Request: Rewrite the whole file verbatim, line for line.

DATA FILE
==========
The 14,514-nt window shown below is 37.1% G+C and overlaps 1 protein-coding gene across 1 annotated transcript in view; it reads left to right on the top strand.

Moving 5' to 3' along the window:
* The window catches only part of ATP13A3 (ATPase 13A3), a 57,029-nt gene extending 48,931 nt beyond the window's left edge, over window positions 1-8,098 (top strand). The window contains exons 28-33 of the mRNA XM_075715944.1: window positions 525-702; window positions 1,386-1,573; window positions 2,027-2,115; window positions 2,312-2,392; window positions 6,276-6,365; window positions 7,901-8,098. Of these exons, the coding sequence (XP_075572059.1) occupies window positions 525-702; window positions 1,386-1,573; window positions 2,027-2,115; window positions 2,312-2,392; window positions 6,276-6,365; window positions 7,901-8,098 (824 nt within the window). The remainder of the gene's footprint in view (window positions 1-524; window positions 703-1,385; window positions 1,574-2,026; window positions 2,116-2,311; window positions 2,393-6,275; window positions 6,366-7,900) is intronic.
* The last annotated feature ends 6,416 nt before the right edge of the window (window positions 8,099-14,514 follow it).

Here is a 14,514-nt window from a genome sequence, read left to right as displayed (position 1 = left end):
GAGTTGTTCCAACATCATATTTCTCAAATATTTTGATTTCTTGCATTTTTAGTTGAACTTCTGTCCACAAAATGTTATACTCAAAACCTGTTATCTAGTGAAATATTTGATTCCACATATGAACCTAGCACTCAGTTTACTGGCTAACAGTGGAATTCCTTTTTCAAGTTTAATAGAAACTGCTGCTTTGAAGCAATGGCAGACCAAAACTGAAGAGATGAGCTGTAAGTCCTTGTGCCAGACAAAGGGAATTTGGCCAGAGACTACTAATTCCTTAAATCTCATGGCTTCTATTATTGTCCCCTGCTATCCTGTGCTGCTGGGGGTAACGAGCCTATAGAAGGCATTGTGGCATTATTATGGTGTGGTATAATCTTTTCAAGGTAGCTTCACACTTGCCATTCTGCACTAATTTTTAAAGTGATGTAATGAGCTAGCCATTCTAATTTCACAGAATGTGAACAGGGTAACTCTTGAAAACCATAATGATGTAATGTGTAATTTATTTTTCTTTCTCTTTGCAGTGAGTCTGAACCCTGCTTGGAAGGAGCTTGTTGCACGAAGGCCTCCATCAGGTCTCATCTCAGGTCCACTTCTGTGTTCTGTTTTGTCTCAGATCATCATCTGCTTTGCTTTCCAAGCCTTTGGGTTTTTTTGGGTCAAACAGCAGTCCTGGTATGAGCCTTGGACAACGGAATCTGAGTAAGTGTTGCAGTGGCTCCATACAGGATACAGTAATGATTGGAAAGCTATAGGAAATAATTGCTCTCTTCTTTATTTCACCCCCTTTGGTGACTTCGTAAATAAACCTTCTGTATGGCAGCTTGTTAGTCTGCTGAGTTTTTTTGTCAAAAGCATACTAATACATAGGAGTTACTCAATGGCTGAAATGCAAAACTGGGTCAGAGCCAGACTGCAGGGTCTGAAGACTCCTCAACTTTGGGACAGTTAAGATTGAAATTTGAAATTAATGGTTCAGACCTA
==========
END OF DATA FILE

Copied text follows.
The 14,514-nt window shown below is 37.1% G+C and overlaps 1 protein-coding gene across 1 annotated transcript in view; it reads left to right on the top strand.

Moving 5' to 3' along the window:
* The window catches only part of ATP13A3 (ATPase 13A3), a 57,029-nt gene extending 48,931 nt beyond the window's left edge, over window positions 1-8,098 (top strand). The window contains exons 28-33 of the mRNA XM_075715944.1: window positions 525-702; window positions 1,386-1,573; window positions 2,027-2,115; window positions 2,312-2,392; window positions 6,276-6,365; window positions 7,901-8,098. Of these exons, the coding sequence (XP_075572059.1) occupies window positions 525-702; window positions 1,386-1,573; window positions 2,027-2,115; window positions 2,312-2,392; window positions 6,276-6,365; window positions 7,901-8,098 (824 nt within the window). The remainder of the gene's footprint in view (window positions 1-524; window positions 703-1,385; window positions 1,574-2,026; window positions 2,116-2,311; window positions 2,393-6,275; window positions 6,366-7,900) is intronic.
* The last annotated feature ends 6,416 nt before the right edge of the window (window positions 8,099-14,514 follow it).

Here is a 14,514-nt window from a genome sequence, read left to right as displayed (position 1 = left end):
GAGTTGTTCCAACATCATATTTCTCAAATATTTTGATTTCTTGCATTTTTAGTTGAACTTCTGTCCACAAAATGTTATACTCAAAACCTGTTATCTAGTGAAATATTTGATTCCACATATGAACCTAGCACTCAGTTTACTGGCTAACAGTGGAATTCCTTTTTCAAGTTTAATAGAAACTGCTGCTTTGAAGCAATGGCAGACCAAAACTGAAGAGATGAGCTGTAAGTCCTTGTGCCAGACAAAGGGAATTTGGCCAGAGACTACTAATTCCTTAAATCTCATGGCTTCTATTATTGTCCCCTGCTATCCTGTGCTGCTGGGGGTAACGAGCCTATAGAAGGCATTGTGGCATTATTATGGTGTGGTATAATCTTTTCAAGGTAGCTTCACACTTGCCATTCTGCACTAATTTTTAAAGTGATGTAATGAGCTAGCCATTCTAATTTCACAGAATGTGAACAGGGTAACTCTTGAAAACCATAATGATGTAATGTGTAATTTATTTTTCTTTCTCTTTGCAGTGAGTCTGAACCCTGCTTGGAAGGAGCTTGTTGCACGAAGGCCTCCATCAGGTCTCATCTCAGGTCCACTTCTGTGTTCTGTTTTGTCTCAGATCATCATCTGCTTTGCTTTCCAAGCCTTTGGGTTTTTTTGGGTCAAACAGCAGTCCTGGTATGAGCCTTGGACAACGGAATCTGAGTAAGTGTTGCAGTGGCTCCATACAGGATACAGTAATGATTGGAAAGCTATAGGAAATAATTGCTCTCTTCTTTATTTCACCCCCTTTGGTGACTTCGTAAATAAACCTTCTGTATGGCAGCTTGTTAGTCTGCTGAGTTTTTTTGTCAAAAGCATACTAATACATAGGAGTTACTCAATGGCTGAAATGCAAAACTGGGTCAGAGCCAGACTGCAGGGTCTGAAGACTCCTCAACTTTGGGACAGTTAAGATTGAAATTTGAAATTAATGGTTCAGACCTA